Mystery Explosion in Russia Has Residents Looking for Medicine to Treat Radiation Poisoning, Reports Say

A deadly explosion at a military test site in Russia this week reportedly led residents to scramble for medicine to safeguard against some of the toxic effects of radiation poisoning.

On Thursday, a massive blast near Nyonoksa, a village about 29 miles west of Severodvinsk in Russia's northwestern Arkhangelsk province, killed at least two specialists, according the state-run Tass Russian News Agency. At least six more people were injured, the agency reported, several with life-threatening wounds.

The official source of the explosion, as reported by RIA Novosti, was a liquid-propelled rocket engine. That alone, however, would not explain why officials in Severodvinsk reported heightened radiation levels. The environmental activist group Greenpeace pointed to data from the Russian Ministry of Emergency Situations allegedly showing a spike some 20 times above average. Those levels have since returned to normal but, on Thursday, residents were still taking precautions.

Local media outlet 29 spoke with several pharmacists who reported customers were seeking iodine, which can protect the thyroid from absorbing harmful radiation. Some stores reported completely running out of supplies.

A woman who claimed to work at a hospital where the injured were being treated said patients were being advised to close their windows and take iodine, according to the Russian news site Lenta.

iodine pills radiation medicine
Boxes of iodine tablets are displayed during a press conference presenting the Belgium's new nuclear emergency plan in Brussels on March 6, 2018 that includes the free distribution of iodine pills. THIERRY ROGE/AFP/Getty Images

Authorities in Arkhangelsk have been downplaying reports of radiation contamination, with the region's official press service saying Thursday that testing showed radiation levels were "within normal limits." Following two press meetings of the local emergency commission, the situation was described as being "under control."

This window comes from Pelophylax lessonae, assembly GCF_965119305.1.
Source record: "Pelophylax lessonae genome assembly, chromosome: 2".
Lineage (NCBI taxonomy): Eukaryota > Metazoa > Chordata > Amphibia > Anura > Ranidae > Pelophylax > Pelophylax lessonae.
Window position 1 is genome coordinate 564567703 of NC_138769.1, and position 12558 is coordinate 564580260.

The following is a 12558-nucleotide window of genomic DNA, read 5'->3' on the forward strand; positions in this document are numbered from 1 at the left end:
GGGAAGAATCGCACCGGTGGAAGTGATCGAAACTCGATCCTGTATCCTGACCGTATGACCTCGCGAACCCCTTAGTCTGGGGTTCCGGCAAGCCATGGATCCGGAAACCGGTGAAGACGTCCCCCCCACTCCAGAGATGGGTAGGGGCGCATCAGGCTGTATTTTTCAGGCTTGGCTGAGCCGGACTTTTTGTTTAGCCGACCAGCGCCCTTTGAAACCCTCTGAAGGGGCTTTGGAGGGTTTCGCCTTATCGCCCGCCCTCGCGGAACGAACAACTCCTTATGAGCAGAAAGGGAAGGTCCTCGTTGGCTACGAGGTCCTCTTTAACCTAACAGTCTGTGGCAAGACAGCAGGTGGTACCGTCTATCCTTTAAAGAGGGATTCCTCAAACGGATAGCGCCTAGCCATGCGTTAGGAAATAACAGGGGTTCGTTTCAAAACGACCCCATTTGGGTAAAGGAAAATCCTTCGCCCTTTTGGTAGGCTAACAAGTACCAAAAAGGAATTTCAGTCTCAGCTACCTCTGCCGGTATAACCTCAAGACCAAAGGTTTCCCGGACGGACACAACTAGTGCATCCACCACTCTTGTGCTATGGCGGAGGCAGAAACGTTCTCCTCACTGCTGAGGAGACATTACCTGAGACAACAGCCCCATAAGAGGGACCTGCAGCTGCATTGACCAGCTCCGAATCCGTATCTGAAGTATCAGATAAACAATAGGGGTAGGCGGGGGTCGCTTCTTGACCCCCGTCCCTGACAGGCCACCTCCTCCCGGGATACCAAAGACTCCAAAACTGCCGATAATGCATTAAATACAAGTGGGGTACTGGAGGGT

"Air, soil [and] water samples were taken and an assessment of the radiation background in Severodvinsk and its surroundings was carried out," Alexei Gromov, an expert from the St. Petersburg Institute of Radiation Hygiene, told the regional press service. "The check covered several settlements. None of them exceeded the normal level of radiation background."

Arkhangelsk's chief sanitary officer, Roman Buzinov, added that, "the system of control and analytical measures was carried out in full. There are no grounds for concern for the life and health of northerners."

Still, few details have been made public about the circumstances surrounding the incident, which coincided with an explosion at a Siberian arms depot. It was the second such event in the wildfire-ravaged region in a week, and followed an accident last month aboard an allegedly nuclear-powered deep-sea submersible that killed 14.

Details about the submarine incident were labeled "absolutely classified" by the Kremlin.

There were already concerns about a nuclear incident in northern Russia before this week's explosion, thanks to an upcoming sea journey by the Akademik Lomonosov, a massive floating power unit with twin nuclear reactors. The unique vessel has been criticized by Greenpeace as a "nuclear Titanic" and "Chernobyl on ice."

Numerous Russian news sites report that Nyonoksa is home to a naval testing site where the explosion may have originated. Tass cited an unnamed source as saying the blast may have happened on a barge or a ship.

The Independent Barents Observer further noted on Friday that, at the time of the blast, Serebryanka, a ship known to carry nuclear fuel and other radioactive material, was anchored just a few nautical miles away and remained the following day until slowly taking off.

The outlet reported that Serebryanka was also spotted sailing west of Novaya Zemlya in November 201, when Russia was allegedly conducting a test of its nuclear-powered cruise missile Burevestnik. Among the advanced weapons unveiled by Putin in March 2017, the missile is reportedly capable of dodging even the most state-of-the-art defense systems.

But Burevestnik has gotten little attention in official reports: While tests of other weapons, such as the Poseidon nuclear torpedo, the Avangard hypersonic glide vehicle and the RS-28 Sarmat intercontinental ballistic missile,have been featured in official media, news of the Burevestnik's progress has only come from anonymous sources.

The Diplomat cited an unnamed U.S. official in reporting that the November 2017 test was "moderately successful," while a more recent test in February 2019 was "partially successful."